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  1. #1
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    How to adjust Ride 9

    Hi all,

    I will getting my 2014 Altitude 750 MSL next week. I have been looking online for a How To article or video for adjusting the ride 9 system. I have been on The RM ride 9 website which tells you which positions are for certain HTA and STA but I haven't found anything that tells you how to physically adjust it. Any resources out there anyone knows about?

    Thanks,
    Greg

  2. #2
    ups and downs
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    You'll see it's pretty easy once it's in front of you, you just remove the shock mount bolt and remove the Ride9 inserts and then rearrange the pieces in the configuration you want them. Put a bit of grease on all the metal to metal surfaces and reassemble. They are quite a close tolerance fit, so the grease will make it easier to assemble them and keep them from creaking when assembled.

    How to adjust Ride 9-ride9.jpg
    I'm a member of NSMBA and IMBA Canada

  3. #3
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    Quote Originally Posted by rockyuphill View Post
    You'll see it's pretty easy once it's in front of you, you just remove the shock mount bolt and remove the Ride9 inserts and then rearrange the pieces in the configuration you want them. Put a bit of grease on all the metal to metal surfaces and reassemble. They are quite a close tolerance fit, so the grease will make it easier to assemble them and keep them from creaking when assembled.

    Click image for larger version.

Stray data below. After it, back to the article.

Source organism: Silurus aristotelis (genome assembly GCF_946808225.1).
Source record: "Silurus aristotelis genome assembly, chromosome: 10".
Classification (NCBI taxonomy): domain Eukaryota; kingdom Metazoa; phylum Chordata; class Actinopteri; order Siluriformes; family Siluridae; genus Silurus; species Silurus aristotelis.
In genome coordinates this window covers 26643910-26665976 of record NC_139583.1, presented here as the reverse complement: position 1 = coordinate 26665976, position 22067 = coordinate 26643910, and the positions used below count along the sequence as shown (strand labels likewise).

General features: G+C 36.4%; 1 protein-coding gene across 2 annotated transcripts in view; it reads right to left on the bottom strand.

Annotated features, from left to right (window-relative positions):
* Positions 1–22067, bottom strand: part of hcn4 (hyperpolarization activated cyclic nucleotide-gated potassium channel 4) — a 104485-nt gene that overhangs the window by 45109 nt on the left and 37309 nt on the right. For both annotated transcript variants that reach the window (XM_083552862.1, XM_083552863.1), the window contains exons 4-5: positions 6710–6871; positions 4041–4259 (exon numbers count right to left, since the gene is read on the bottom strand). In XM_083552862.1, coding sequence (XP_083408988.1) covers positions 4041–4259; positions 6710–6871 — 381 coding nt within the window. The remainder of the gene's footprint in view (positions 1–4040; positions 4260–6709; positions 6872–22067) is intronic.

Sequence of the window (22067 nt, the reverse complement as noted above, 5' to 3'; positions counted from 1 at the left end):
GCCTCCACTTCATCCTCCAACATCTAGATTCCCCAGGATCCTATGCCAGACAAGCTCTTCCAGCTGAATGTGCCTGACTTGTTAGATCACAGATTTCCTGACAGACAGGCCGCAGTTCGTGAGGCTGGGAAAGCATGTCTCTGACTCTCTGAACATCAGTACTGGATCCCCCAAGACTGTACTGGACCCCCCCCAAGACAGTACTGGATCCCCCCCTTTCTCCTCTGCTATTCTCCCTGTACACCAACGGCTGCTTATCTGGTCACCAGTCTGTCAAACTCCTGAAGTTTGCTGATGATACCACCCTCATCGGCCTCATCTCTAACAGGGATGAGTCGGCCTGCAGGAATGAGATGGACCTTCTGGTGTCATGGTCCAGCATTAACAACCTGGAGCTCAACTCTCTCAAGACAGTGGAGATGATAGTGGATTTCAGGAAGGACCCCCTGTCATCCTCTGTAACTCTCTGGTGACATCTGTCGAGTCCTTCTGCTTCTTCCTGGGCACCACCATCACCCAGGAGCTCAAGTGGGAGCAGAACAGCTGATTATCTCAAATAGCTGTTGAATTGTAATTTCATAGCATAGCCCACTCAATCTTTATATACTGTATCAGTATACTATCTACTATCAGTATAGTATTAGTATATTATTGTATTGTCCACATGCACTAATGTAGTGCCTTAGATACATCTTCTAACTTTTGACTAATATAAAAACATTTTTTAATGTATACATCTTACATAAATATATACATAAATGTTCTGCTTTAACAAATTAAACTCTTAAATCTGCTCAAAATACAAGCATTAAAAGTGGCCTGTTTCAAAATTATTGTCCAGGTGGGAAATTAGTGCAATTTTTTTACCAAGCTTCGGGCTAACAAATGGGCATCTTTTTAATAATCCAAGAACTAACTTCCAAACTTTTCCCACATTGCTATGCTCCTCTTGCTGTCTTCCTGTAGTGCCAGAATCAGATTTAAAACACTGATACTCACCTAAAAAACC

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    That pretty well nails it. I've been riding an altitude 730 all summer so I would like to add a few tips.
    When you start, start at 1 of the 4 points and ride it, when you change it make sure you have another hand and do it in a clean area. You may find that playing with the air pressure while changing the system around.

  4. #4
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    Thanks for the replies. When you say "start at one of the 4 points" do you mean starting in one of the 4 corners? Also what is the benefit of playing with the air pressures while changing the system around? These tips are great so if you have any others, I am all ears. Thanks!

  5. #5
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    Yes to four corners. With the system closest to the top tube I had to run unbelievable high pressure. I'm 235 geared so I have mine presently between the lower and front points with air about 220psi. I use the bike for a cross between AM and straight DH. Works great. You will find a sweet spot.

  6. #6
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    That's great to know. Now do you let a lot if the air out of the shock prior to adjusting the ride 9 for ease of adjustment?

  7. #7